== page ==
A pastrami sandwich is one of the best things to eat in New York. Many people will even say that it’s the most important thing to eat when visiting the city, that eating it is a quintessential New York experience.
Pastrami is traditional Jewish food. According to Wikipedia, Jewish Romanians brought it to New York and called it “pastrama,” which was later converted to “pastrami” to imitate “salami.” Made from the fatty, navel end of beef brisket, it’s the product of a long and complex process: beef brisket is first salted and cured for two to four weeks, given a spice rub, smoked for a couple of days, and boiled for a few hours. The brisket is then sliced and placed in a towering stack between rye bread slathered with mustard to become the iconic pastrami on rye.
There are many restaurants in the city famous for this sandwich. There’s Junior’s in Brooklyn and Times Square, which is also famous for its cheesecake. There’s Carnegie Deli in midtown. And there’s Katz’s, perhaps the most famous, the most loved. Located in the lower east side, Katz’s is also famous for being the diner where Meg Ryan did that pretending-to-climax scene in When Harry Met Sally. The diner has photographs of famous celebrities on its walls as well as a bubble hanging from the ceiling to point out where exactly Meg Ryan and Billy Crystal sat when they did the famous scene.
We’ve had the pastrami in Junior’s, Carnegie Deli, and Katz’s before. We’ve also had it, for one reason or another, in a variety of anonymous cafeterias in other places, other states. Although we enjoyed the pastrami sandwich we had at Katz’s when we had it there years ago, we’ve never gone back, dreading the crowd of tourists and locals who mob the place. A few weekends ago, finding ourselves in the area, we decided to go back.
It was a Sunday evening so the deli was quite calm, full but not crowded. You can get waiter service inside, in which case you’re supposed to sit on one of the tables against the wall. Or you can, as we did, go the self-service route. The deli is proud of the antiquated system they have in which, at the door, every adult gets a ticket, the food you order is recorded on it, and you present your ticket at the exit where you pay. Many people get confused and, especially at lunchtime in the weekends when there’s bedlam in the restaurant, it feels pretty chaotic.
But it’s simple when it’s quiet, as it was last Sunday. We lined up, we ordered, we got our food. The pastrami is delicious, the slices tender, flavorful, fatty. Among all the pastrami sandwiches we’ve tried, Katz’s really has the best. There’s a reason it’s been around for more than a hundred years, a reason it’s visited by politicians, celebrities, tourists.
As we enjoyed the food and the festive scene, however, I couldn’t help but feel a sense of the place as a kind of anachronism – and not because of obvious things like the ticketing system, the burly waiters calling you “sweetheart,” the old photographs of famous people, many of them already dead, on the walls. It was because of something else. On the table next to ours, the two diners had leftovers on their trays – a substantial amount of meat, pickles, and fries – that could conceivably feed a small family. As other diners in other tables were leaving, I saw the same huge amounts of leftovers.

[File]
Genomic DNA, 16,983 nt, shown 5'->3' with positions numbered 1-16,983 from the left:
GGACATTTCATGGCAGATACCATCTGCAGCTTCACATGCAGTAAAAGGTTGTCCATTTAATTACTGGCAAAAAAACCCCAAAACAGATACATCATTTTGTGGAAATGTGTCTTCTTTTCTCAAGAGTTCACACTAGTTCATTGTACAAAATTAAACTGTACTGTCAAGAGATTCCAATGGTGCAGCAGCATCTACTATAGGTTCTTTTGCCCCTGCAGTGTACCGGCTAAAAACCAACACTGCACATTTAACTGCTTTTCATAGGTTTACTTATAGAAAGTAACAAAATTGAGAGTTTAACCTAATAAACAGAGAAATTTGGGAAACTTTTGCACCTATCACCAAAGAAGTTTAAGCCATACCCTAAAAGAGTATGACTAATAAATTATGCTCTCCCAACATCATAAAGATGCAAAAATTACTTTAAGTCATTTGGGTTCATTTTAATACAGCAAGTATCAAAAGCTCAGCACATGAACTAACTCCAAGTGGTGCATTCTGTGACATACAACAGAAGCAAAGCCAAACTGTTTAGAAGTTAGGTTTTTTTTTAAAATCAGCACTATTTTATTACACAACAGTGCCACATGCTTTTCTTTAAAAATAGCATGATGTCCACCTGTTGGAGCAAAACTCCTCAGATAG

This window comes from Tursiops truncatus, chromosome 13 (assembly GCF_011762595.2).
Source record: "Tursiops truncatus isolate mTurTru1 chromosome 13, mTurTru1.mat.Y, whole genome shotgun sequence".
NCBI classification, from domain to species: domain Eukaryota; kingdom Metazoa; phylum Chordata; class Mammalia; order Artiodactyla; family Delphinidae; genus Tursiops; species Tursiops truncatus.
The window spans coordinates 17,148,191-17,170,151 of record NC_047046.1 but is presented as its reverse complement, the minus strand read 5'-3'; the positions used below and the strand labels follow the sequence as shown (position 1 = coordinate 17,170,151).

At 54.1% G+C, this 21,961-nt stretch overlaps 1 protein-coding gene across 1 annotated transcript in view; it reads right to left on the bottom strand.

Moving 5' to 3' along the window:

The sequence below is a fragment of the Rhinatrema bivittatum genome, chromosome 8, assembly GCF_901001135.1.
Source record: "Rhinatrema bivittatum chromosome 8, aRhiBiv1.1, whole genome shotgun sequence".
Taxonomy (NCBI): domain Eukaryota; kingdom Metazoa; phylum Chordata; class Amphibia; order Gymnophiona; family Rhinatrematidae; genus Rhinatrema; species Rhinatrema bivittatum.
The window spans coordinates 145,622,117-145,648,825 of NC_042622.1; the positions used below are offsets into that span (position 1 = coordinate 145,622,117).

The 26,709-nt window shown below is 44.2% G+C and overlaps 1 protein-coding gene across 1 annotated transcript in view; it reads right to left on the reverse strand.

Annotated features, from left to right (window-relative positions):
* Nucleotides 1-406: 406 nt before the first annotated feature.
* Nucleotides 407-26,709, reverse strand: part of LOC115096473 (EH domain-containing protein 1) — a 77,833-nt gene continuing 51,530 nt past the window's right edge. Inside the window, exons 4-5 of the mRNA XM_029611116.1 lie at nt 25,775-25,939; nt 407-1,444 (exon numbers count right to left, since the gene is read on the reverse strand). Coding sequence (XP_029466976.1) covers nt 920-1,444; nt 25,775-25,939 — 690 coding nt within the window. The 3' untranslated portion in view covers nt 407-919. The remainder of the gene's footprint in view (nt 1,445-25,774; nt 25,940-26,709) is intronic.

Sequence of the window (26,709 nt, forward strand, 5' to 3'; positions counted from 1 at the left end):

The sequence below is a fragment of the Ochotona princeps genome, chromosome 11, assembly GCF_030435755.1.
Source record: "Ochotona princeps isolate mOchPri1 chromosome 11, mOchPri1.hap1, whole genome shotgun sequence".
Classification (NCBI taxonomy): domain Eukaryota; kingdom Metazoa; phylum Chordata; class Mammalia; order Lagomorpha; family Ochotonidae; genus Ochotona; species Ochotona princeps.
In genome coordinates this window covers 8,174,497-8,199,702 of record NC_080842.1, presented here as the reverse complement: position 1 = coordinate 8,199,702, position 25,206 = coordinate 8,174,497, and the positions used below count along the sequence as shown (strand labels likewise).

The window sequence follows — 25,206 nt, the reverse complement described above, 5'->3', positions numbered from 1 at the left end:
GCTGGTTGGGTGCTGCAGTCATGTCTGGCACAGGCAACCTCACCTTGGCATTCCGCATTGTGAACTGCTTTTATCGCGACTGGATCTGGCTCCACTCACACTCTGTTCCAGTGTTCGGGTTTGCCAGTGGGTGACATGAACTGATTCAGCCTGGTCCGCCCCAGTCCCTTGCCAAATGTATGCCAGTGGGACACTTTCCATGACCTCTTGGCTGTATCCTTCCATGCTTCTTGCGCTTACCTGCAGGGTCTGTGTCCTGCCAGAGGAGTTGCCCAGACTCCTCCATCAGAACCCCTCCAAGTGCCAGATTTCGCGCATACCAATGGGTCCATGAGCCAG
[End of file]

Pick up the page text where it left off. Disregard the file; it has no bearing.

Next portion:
It’s understandable how there could be so much leftover food. The sandwiches are enormous, the meat slices layered on top of each other extravagantly, excessively, so much that it’s not so much a sandwich as a six-inch stack of meat with slices of bread to hold them together with. It seems to be an indelible part of the concept of a pastrami sandwich – the meat has to be stacked high. When my husband and I found ourselves in an outlet mall a long time ago somewhere in the Bay Area, we ordered a pastrami sandwich. It was an anonymous cafeteria in an anonymous mall, but the sandwich was the same in that the meat slices were stacked insanely high. My husband and I watched with incredulity as the deli guy behind the counter sliced and sliced the brisket. We kept expecting him to stop because there was so much meat already, but the deli guy wouldn’t stop until the sandwich could satisfy four people. Perhaps more.
It was a somewhat funny and memorable experience, but thinking of all the problems confronting this world – shrinking natural resources and climate change, for example – I couldn’t help but feel that the time for this kind of restaurant, this kind of excess, has passed. Even now, there are signs of scarcity. The price of beef has gone up because of the drought in California. Restaurants that traditionally serve pastrami are either taking it out of their menu or raising their prices considerably. The sandwich in Katz’s, at almost twenty dollars, is not cheap, but it continues to sell.
I suppose that Katz’s and other places will continue serving these sandwiches. They’re popular, after all, and, despite the increase in prices, they still make money for the restaurant and the city. While the pastrami is delicious, hearty, nourishing food, I guess a better way to think about it is not so much as a meal but as a tourist attraction, a circus sideshow, a mini-vacation from real life.
We enjoyed the pastrami, but of course we had leftovers. Unlike the tourists, we were able to take our leftovers home. I froze the sandwich and, last weekend, I thawed it, threw away the soggy bread, then lightly fried the meat slices. I served them with scrambled eggs and rice. And that, I have to say, was a terrific meal.